Sunday, January 29, 2017

Reason Number 242,357 Why the First Roman Canon Helps Me Pray



Supra quae propitio ac sereno vultu respicere digneris: et accepta habere, sicuti accepta habere dignatus es munera pueri tui justi Abel, et sacrificium patriarchae nostri Abrahae: et quod tibi obtulit summus sacerdos tuus Melchisedech, sanctum sacrificium, immaculatam hostiam. Supplices te rogamus, omnipotens Deus …

“Be pleased to look upon these offerings with a serene and kindly countenance, and to accept them, as once You were pleased to accept the gifts of Your servant Abel the just, the sacrifice of Abraham, our father in faith, and the offering of Your high priest Melchizedek, a holy sacrifice, a spotless victim. In humble prayer we ask You, almighty God: command that these gifts be borne by the hands of Your holy Angel to Your altar on high in the sight of Your divine majesty, so that all of us, who through this participation at the altar receive the most holy Body and Blood of Your Son, may be filled with every grace and heavenly blessing.  Through Christ our Lord. Amen.”

Of course, Mass isn’t supposed to be about warm fuzzies (which is why I didn’t title this post, as I had instinctively intended to, “Why I Like the First Roman Canon”).  But it is undeniably true that warm fuzzies help dispose one towards prayer; and the opinion, ever since I first heard it in college, has always struck me as probable that God wishes us to make use of all the crutches at our disposal as we seek to grow in grace.  So while the final cause of a good vocal prayer ought to be communication with God, it is probably the case for most of us that this communication will only take place through some medium which is heavily tinged with emotion—whether that emotion be one of comfort or awe, or one of sorrow or anxiety.  And thus, I think I can say that the Roman Canon helps me pray by cultivating warm fuzzy feelings in me.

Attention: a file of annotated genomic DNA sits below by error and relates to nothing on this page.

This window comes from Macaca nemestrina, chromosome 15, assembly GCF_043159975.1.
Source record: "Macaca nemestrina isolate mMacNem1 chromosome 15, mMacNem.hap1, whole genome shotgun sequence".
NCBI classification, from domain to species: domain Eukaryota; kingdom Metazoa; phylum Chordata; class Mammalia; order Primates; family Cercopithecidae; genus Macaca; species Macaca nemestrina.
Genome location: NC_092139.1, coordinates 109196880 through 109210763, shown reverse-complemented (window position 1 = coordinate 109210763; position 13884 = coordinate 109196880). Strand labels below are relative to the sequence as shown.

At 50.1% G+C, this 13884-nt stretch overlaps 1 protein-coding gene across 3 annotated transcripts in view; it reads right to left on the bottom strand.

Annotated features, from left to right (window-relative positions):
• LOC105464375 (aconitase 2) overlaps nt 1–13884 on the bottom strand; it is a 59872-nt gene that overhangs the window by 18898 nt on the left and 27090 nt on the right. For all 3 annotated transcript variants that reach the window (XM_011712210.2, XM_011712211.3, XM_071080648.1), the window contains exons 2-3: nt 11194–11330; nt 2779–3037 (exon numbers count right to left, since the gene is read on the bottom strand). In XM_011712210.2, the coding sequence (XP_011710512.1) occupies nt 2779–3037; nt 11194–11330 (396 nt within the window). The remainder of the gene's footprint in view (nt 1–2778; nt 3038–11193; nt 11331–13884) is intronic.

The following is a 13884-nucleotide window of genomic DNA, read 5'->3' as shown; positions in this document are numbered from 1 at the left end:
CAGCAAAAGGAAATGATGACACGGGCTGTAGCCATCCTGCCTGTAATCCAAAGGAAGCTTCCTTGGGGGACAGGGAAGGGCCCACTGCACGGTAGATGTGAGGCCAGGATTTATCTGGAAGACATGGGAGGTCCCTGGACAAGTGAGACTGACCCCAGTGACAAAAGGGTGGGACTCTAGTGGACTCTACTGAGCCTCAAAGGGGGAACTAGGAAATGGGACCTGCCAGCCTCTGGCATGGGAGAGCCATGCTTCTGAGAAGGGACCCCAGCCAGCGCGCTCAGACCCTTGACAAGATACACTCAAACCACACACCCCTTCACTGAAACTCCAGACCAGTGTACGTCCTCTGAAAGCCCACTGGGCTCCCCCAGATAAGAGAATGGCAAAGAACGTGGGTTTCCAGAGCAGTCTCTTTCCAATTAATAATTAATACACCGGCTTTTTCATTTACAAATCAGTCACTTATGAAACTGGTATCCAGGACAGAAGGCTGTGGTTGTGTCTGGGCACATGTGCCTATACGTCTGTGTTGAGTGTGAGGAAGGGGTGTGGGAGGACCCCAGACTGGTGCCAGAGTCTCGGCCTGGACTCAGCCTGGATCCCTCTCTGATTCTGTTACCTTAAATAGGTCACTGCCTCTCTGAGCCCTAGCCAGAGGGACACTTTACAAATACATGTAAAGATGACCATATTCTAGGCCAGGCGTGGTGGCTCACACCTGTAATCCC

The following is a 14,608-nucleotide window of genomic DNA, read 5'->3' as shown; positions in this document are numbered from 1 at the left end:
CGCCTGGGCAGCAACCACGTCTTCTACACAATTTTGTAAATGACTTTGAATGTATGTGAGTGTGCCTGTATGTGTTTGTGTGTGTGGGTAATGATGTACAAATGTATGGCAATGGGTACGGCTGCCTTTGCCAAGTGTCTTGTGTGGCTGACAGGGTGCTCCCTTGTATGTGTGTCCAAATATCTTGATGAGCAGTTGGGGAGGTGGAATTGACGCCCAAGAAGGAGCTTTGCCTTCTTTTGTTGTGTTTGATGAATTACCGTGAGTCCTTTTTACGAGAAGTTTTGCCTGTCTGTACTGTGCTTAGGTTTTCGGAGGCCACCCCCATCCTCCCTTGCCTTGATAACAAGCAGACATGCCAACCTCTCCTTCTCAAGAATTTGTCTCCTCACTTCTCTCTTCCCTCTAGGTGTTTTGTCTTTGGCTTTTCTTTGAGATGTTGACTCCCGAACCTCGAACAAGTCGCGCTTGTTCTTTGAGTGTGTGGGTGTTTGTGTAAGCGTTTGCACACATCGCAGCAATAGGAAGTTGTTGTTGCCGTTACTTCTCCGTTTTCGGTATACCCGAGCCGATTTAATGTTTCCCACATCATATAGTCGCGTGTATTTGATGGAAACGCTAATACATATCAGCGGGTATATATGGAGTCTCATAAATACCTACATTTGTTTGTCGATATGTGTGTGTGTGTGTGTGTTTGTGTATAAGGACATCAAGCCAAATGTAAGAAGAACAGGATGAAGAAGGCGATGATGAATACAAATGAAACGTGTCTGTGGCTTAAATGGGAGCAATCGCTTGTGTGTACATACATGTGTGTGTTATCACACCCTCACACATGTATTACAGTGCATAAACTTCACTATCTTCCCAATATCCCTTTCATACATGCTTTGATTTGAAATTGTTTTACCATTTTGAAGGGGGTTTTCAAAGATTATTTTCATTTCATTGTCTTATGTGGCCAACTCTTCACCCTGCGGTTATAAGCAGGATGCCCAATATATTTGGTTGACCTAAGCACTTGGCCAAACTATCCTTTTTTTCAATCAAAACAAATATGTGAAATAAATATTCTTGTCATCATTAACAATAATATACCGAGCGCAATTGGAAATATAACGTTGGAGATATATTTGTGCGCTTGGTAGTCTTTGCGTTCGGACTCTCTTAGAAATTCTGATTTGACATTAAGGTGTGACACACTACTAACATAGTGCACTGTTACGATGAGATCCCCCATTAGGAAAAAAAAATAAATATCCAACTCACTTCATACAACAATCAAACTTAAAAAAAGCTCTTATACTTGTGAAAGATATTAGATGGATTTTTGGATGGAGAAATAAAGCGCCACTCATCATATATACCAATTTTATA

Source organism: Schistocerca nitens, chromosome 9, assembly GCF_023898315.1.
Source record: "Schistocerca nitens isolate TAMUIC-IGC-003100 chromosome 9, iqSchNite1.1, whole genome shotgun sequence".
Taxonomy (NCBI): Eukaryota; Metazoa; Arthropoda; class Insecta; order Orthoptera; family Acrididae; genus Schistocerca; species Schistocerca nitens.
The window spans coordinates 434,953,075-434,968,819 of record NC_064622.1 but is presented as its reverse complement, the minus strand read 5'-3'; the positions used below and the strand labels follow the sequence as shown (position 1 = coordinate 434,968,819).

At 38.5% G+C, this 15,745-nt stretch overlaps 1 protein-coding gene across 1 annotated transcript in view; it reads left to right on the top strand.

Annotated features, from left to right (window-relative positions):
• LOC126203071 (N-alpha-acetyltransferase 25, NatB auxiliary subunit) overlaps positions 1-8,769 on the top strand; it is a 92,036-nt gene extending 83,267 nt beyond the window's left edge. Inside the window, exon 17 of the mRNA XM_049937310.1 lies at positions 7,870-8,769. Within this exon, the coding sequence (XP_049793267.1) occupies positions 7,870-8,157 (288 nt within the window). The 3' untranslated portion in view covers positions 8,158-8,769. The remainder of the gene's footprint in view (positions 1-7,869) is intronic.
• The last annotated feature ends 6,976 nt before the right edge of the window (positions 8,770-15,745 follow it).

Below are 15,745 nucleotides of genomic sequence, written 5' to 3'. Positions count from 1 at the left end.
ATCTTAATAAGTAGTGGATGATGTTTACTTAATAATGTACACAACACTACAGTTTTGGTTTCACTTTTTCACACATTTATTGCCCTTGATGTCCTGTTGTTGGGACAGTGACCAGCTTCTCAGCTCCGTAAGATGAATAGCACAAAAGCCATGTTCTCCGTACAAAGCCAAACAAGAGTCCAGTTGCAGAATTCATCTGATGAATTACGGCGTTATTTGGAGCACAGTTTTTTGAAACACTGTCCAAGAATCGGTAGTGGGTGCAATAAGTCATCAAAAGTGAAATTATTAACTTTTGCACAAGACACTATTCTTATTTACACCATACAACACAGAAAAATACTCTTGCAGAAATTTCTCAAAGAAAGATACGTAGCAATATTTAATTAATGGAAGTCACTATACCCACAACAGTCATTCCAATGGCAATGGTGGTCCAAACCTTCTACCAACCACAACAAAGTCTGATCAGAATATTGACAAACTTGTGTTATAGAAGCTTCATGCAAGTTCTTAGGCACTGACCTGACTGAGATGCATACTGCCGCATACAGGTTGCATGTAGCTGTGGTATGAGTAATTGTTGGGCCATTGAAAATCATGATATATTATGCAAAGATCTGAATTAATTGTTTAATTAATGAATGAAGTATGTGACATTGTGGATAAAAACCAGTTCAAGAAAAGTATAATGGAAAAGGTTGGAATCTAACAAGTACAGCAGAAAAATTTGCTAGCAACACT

To some who love the canon, that probably sounds disrespectful.  And to some who find the canon excessively lengthy or dull, with its catalogues of saints and repetitious phrasing, it probably sounds absurd.  But I have felt this way about the canon for almost as long as I can remember—and I began regularly hearing it as Sunday Mass before even receiving my first Communion.  That is doubtless part of the reason for my sentimental attachment to it (as opposed to an equally strong rational attachment, which would, however, be matter for another post).  I think now I understand another reason for the emotional appeal of the canon, a reason which also goes a ways towards characterizing some of its more idiosyncratic characteristics, such as the aforementioned catalogues.